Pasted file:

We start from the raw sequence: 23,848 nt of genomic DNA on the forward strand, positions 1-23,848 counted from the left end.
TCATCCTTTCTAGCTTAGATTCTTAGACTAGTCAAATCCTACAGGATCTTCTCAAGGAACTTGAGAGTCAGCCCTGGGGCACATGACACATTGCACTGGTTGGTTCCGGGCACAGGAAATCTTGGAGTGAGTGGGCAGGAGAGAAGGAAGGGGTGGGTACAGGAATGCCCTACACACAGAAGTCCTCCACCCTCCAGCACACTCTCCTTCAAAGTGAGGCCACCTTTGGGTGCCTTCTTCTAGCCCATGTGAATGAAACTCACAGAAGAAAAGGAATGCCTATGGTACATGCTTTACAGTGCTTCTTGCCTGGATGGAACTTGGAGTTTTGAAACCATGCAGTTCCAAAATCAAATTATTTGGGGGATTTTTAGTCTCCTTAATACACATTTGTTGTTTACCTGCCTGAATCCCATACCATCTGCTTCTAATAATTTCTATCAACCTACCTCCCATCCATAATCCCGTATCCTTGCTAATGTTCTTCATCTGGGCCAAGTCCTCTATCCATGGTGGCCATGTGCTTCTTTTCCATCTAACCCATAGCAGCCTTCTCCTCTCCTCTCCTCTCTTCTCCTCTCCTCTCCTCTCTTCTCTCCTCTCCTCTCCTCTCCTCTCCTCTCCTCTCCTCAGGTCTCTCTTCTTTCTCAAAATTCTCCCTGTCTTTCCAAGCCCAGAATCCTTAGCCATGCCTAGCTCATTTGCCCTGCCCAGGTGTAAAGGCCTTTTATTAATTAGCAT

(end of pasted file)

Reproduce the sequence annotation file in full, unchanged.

We start from the raw sequence: 23,848 nt of genomic DNA on the forward strand, positions 1-23,848 counted from the left end.
TCATCCTTTCTAGCTTAGATTCTTAGACTAGTCAAATCCTACAGGATCTTCTCAAGGAACTTGAGAGTCAGCCCTGGGGCACATGACACATTGCACTGGTTGGTTCCGGGCACAGGAAATCTTGGAGTGAGTGGGCAGGAGAGAAGGAAGGGGTGGGTACAGGAATGCCCTACACACAGAAGTCCTCCACCCTCCAGCACACTCTCCTTCAAAGTGAGGCCACCTTTGGGTGCCTTCTTCTAGCCCATGTGAATGAAACTCACAGAAGAAAAGGAATGCCTATGGTACATGCTTTACAGTGCTTCTTGCCTGGATGGAACTTGGAGTTTTGAAACCATGCAGTTCCAAAATCAAATTATTTGGGGGATTTTTAGTCTCCTTAATACACATTTGTTGTTTACCTGCCTGAATCCCATACCATCTGCTTCTAATAATTTCTATCAACCTACCTCCCATCCATAATCCCGTATCCTTGCTAATGTTCTTCATCTGGGCCAAGTCCTCTATCCATGGTGGCCATGTGCTTCTTTTCCATCTAACCCATAGCAGCCTTCTCCTCTCCTCTCCTCTCTTCTCCTCTCCTCTCCTCTCTTCTCTCCTCTCCTCTCCTCTCCTCTCCTCTCCTCTCCTCAGGTCTCTCTTCTTTCTCAAAATTCTCCCTGTCTTTCCAAGCCCAGAATCCTTAGCCATGCCTAGCTCATTTGCCCTGCCCAGGTGTAAAGGCCTTTTATTAATTAGCAT